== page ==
It’s only human to have the occasional moments of doubt and ‘second guess’ major decisions in the pressurised world of modern retailing.

Part of the emotional intelligence of modern leaders is being able to recognise heightened hesitation or confusion and to seek out support and insights from executive colleagues, projects teams and reliable retail data.

However, in some cases, leadership abilities can be eroded and undermined by persistent imposter syndrome. This is when someone doesn’t just question the choices they make, but their eligibility to be responsible for making those decisions in the first place.

How imposter syndrome manifests

Having a small voice inside your head making you believe that your success is undeserved, and your efforts and skills don’t fit your job role, can be particularly strong after rapid advancement. It’s also often experienced by high achieving, younger executives.

Imposter syndrome can lead to the constant fear that your inadequacy will be exposed, and that one wrong move and your position as an executive will become untenable. 

If you assign your senior management role to luck (rather than proven ability and experience) it can therefore seriously devalue your leadership abilities. 

For example, it may lead to a fervid pursuit of perfection in yourself and others, to prove your ‘worth’. Delegating becomes a battleground, and you end up micro-managing your team.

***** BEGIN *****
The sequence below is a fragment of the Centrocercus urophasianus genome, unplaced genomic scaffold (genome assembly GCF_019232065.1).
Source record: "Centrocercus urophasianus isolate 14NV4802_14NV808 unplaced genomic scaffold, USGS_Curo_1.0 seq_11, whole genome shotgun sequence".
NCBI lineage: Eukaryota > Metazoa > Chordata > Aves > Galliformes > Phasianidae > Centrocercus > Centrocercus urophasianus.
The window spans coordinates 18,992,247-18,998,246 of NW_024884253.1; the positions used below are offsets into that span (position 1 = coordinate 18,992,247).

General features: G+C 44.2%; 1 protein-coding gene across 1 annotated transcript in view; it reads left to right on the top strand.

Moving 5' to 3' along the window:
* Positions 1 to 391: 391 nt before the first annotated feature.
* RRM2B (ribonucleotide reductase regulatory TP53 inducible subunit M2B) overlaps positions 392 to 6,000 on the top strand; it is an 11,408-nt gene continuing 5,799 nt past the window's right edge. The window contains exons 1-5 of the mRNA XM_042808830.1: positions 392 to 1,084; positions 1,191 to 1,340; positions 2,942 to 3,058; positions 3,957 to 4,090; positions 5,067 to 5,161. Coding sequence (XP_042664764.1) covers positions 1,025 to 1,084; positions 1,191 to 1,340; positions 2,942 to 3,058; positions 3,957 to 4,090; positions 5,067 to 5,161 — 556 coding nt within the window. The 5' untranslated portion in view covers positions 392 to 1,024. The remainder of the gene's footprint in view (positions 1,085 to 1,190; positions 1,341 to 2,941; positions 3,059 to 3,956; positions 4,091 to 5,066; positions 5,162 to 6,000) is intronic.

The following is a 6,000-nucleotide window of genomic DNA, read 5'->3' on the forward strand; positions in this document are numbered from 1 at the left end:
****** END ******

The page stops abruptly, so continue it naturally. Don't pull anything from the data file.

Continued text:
You could also be the first to arrive each day and the last to leave, taking work home with you literally and mentally.

Retail executives waiting to be ‘found out’ can also shy away from pressure situations and moments when you need to lead from the front, to avoid being exposed as a fraud.

How to combat feeling a ‘fraud’

To steer away from this, you need to develop the ability to celebrate achievements – your own and your staff’s – and deal with mistakes and oversights with good grace. Including ‘owning’ your own occasional missteps.

Select a few areas of professional development that cause you particular concern – such as presentation skills or data analysis – and find training programmes and online courses that build your skills and confidence.

Make sure you achieve a healthy work-life balance too, taking time to relax and pursue hobbies and interests that build your self-esteem.

Perhaps the most important way to address imposter syndrome is to accept that it’s okay to ask for help! Not just from your superiors, but also from your team, whose collaborative abilities could bolster your perceived lack of ability.

Also, accept that you are far from alone in feeling a ‘fraud’ sometimes, and being concerned that you can handle the pressures of leadership. 

Keep in mind that someone must have felt that you showed sufficient skills, experience and personal attributes to warrant this role! So, celebrate your achievement without spending too much time questioning it.